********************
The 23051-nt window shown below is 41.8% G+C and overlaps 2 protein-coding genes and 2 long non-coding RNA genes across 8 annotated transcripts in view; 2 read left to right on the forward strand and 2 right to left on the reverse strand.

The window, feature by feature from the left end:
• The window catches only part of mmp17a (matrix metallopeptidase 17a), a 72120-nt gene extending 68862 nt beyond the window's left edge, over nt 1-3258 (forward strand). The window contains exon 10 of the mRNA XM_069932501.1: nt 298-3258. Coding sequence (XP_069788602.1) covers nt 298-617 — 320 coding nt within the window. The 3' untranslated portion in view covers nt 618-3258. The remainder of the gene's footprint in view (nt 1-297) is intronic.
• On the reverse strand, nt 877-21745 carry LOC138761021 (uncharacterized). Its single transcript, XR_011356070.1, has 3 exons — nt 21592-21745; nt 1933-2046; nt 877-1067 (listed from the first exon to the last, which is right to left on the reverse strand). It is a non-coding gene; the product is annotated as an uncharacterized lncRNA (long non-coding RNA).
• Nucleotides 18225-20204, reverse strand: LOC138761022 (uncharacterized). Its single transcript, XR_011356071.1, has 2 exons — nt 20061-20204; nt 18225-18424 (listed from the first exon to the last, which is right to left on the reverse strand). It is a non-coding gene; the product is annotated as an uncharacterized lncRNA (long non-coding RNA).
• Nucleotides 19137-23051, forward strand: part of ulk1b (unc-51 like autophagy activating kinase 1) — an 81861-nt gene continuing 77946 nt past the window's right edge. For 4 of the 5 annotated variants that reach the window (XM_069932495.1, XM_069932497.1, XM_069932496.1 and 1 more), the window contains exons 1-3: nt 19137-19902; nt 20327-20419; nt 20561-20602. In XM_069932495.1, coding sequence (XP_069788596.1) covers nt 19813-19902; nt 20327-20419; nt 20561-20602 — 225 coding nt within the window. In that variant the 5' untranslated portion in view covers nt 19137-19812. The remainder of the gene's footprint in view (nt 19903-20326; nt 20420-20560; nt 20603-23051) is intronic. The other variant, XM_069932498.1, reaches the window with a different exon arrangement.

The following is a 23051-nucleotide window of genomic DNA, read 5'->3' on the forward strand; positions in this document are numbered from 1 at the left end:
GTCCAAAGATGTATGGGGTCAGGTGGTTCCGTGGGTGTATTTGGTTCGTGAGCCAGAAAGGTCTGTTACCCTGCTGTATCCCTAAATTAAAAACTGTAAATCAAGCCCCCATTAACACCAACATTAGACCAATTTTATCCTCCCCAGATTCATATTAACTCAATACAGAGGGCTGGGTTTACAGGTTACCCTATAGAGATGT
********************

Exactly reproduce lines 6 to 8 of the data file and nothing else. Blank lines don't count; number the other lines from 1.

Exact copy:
• Nucleotides 19137-23051, forward strand: part of ulk1b (unc-51 like autophagy activating kinase 1) — an 81861-nt gene continuing 77946 nt past the window's right edge. For 4 of the 5 annotated variants that reach the window (XM_069932495.1, XM_069932497.1, XM_069932496.1 and 1 more), the window contains exons 1-3: nt 19137-19902; nt 20327-20419; nt 20561-20602. In XM_069932495.1, coding sequence (XP_069788596.1) covers nt 19813-19902; nt 20327-20419; nt 20561-20602 — 225 coding nt within the window. In that variant the 5' untranslated portion in view covers nt 19137-19812. The remainder of the gene's footprint in view (nt 19903-20326; nt 20420-20560; nt 20603-23051) is intronic. The other variant, XM_069932498.1, reaches the window with a different exon arrangement.

The following is a 23051-nucleotide window of genomic DNA, read 5'->3' on the forward strand; positions in this document are numbered from 1 at the left end:
GTCCAAAGATGTATGGGGTCAGGTGGTTCCGTGGGTGTATTTGGTTCGTGAGCCAGAAAGGTCTGTTACCCTGCTGTATCCCTAAATTAAAAACTGTAAATCAAGCCCCCATTAACACCAACATTAGACCAATTTTATCCTCCCCAGATTCATATTAACTCAATACAGAGGGCTGGGTTTACAGGTTACCCTATAGAGATGT